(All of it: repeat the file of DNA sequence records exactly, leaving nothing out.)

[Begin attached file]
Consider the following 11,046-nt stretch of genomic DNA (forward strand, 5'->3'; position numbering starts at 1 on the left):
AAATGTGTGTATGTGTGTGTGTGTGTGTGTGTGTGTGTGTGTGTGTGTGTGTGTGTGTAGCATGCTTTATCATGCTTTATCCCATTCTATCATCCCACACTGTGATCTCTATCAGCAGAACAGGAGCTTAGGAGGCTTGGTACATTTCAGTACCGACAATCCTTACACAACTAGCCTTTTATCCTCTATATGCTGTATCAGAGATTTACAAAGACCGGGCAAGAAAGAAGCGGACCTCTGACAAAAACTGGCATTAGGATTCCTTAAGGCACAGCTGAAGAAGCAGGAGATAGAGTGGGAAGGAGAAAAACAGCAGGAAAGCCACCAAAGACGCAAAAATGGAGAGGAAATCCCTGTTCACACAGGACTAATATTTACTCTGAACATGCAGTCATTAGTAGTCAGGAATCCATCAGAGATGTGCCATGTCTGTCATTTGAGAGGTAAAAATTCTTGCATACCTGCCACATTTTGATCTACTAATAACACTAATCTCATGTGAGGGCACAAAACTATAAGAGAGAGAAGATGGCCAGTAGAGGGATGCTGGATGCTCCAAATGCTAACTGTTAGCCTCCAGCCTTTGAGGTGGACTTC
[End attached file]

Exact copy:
Consider the following 11,046-nt stretch of genomic DNA (forward strand, 5'->3'; position numbering starts at 1 on the left):
AAATGTGTGTATGTGTGTGTGTGTGTGTGTGTGTGTGTGTGTGTGTGTGTGTGTGTGTAGCATGCTTTATCATGCTTTATCCCATTCTATCATCCCACACTGTGATCTCTATCAGCAGAACAGGAGCTTAGGAGGCTTGGTACATTTCAGTACCGACAATCCTTACACAACTAGCCTTTTATCCTCTATATGCTGTATCAGAGATTTACAAAGACCGGGCAAGAAAGAAGCGGACCTCTGACAAAAACTGGCATTAGGATTCCTTAAGGCACAGCTGAAGAAGCAGGAGATAGAGTGGGAAGGAGAAAAACAGCAGGAAAGCCACCAAAGACGCAAAAATGGAGAGGAAATCCCTGTTCACACAGGACTAATATTTACTCTGAACATGCAGTCATTAGTAGTCAGGAATCCATCAGAGATGTGCCATGTCTGTCATTTGAGAGGTAAAAATTCTTGCATACCTGCCACATTTTGATCTACTAATAACACTAATCTCATGTGAGGGCACAAAACTATAAGAGAGAGAAGATGGCCAGTAGAGGGATGCTGGATGCTCCAAATGCTAACTGTTAGCCTCCAGCCTTTGAGGTGGACTTC